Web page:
These ladies of announcement, or first ladies of the chamber, or readers, as the reader may please to call them, had under their orders six femmes de chambre, who entered the Empress’s rooms only when summoned there by a bell. These latter arranged her Majesty’s toilet and hair in the morning; and the six first ladies took no part in her toilet except the care of the diamonds, of which they had special charge. Their chief and almost only employment was to follow the steps of the Empress, whom they left no more than her shadow, entering her room before she arose, and leaving her no more till she was in bed. Then all the doors opening into her room were closed, except that leading into an adjoining room, in which was the bed of the lady on duty, and through which, in order to enter his wife’s room, the Emperor himself must pass.
With the exception of M. de Meneval, secretary of orders of the Empress, and M. Ballouhai, superintendent of expenses, no man was admitted into the private apartments of the Empress without an order from the Emperor; and the ladies even, except the lady of honor and the lady of attire, were received only after making an appointment with the Empress. The ladies of the private apartments were required to observe these rules, and were responsible for their execution; and one of them was required to be present at the music, painting, and embroidery lessons of the Empress, and wrote letters by her dictation or under her orders.
The Emperor did not wish that any man in the world should boast of having been alone with the Empress for two minutes; and he reprimanded very severely the lady on duty because she one day remained at the end of the saloon while M. Biennais, court watchmaker, showed her Majesty a secret drawer in a portfolio he had made for her. Another time the Emperor was much displeased because the lady on duty was not seated by the side of the Empress while she took her music-lesson with M. Pier.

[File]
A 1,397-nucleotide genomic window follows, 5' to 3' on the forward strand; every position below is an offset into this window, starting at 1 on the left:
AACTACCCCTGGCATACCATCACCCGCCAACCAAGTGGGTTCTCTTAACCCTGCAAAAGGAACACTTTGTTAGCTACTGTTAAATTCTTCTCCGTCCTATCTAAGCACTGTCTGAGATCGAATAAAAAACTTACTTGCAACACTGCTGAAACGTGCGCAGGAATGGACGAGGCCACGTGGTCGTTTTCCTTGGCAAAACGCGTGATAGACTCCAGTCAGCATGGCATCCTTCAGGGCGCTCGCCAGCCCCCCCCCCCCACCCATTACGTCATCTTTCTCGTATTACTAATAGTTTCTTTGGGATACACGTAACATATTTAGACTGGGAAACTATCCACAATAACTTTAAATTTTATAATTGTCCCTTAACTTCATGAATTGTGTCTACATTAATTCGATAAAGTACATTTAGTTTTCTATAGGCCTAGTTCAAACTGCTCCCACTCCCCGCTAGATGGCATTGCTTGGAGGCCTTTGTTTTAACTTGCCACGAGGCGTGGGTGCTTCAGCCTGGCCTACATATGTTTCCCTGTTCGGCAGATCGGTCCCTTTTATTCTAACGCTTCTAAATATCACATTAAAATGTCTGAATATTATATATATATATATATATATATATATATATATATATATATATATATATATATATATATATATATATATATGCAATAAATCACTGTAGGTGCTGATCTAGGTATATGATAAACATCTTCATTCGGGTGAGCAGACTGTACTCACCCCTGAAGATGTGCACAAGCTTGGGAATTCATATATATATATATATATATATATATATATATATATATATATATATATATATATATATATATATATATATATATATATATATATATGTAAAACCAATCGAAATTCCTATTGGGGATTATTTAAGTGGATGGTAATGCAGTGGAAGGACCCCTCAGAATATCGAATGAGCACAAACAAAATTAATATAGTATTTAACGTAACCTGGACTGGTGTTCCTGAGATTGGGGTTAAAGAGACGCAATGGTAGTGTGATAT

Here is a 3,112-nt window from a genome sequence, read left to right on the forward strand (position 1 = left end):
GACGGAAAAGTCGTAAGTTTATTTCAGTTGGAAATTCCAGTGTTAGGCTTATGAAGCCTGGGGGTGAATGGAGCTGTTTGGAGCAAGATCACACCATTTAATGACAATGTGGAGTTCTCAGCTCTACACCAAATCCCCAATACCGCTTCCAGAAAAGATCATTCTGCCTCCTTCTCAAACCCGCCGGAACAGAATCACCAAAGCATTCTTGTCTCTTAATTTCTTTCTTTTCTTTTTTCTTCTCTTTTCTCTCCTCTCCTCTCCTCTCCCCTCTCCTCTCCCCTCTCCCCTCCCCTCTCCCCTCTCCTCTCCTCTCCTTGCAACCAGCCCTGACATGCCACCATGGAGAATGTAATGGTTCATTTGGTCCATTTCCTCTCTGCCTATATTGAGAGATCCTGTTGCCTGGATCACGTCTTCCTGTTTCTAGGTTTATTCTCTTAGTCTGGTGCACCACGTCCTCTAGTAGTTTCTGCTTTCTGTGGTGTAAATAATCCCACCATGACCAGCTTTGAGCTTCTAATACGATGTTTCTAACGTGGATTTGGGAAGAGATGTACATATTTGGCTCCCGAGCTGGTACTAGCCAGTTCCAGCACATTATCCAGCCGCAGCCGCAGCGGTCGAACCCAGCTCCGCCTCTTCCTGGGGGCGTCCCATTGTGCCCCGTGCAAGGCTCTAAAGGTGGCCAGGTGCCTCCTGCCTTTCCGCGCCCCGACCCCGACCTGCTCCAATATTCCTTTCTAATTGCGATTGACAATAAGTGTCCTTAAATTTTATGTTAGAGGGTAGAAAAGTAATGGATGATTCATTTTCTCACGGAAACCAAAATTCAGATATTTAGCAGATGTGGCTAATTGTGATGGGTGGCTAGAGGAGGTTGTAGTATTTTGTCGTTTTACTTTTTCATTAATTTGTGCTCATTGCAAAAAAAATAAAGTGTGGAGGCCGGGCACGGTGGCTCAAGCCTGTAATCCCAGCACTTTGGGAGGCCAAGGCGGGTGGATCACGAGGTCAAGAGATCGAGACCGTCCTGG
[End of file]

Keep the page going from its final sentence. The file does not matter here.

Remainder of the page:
These facts prove conclusively the falsity of the statement that the milliner Leroy was excluded from the palace for taking the liberty of saying to her Majesty that she had beautiful shoulders. M. Leroy had the dresses of the Empress made at his shop by a model which was sent him; and they were never tried on her Majesty, either by him, or any person of her Majesty’s household, and necessary alterations were indicated by her femmes de chambre. It was the same with the other merchants and furnishers, makers of corsets, the shoemaker, glovemaker, etc.; not one of whom ever saw the Empress or spoke to her in her private apartments.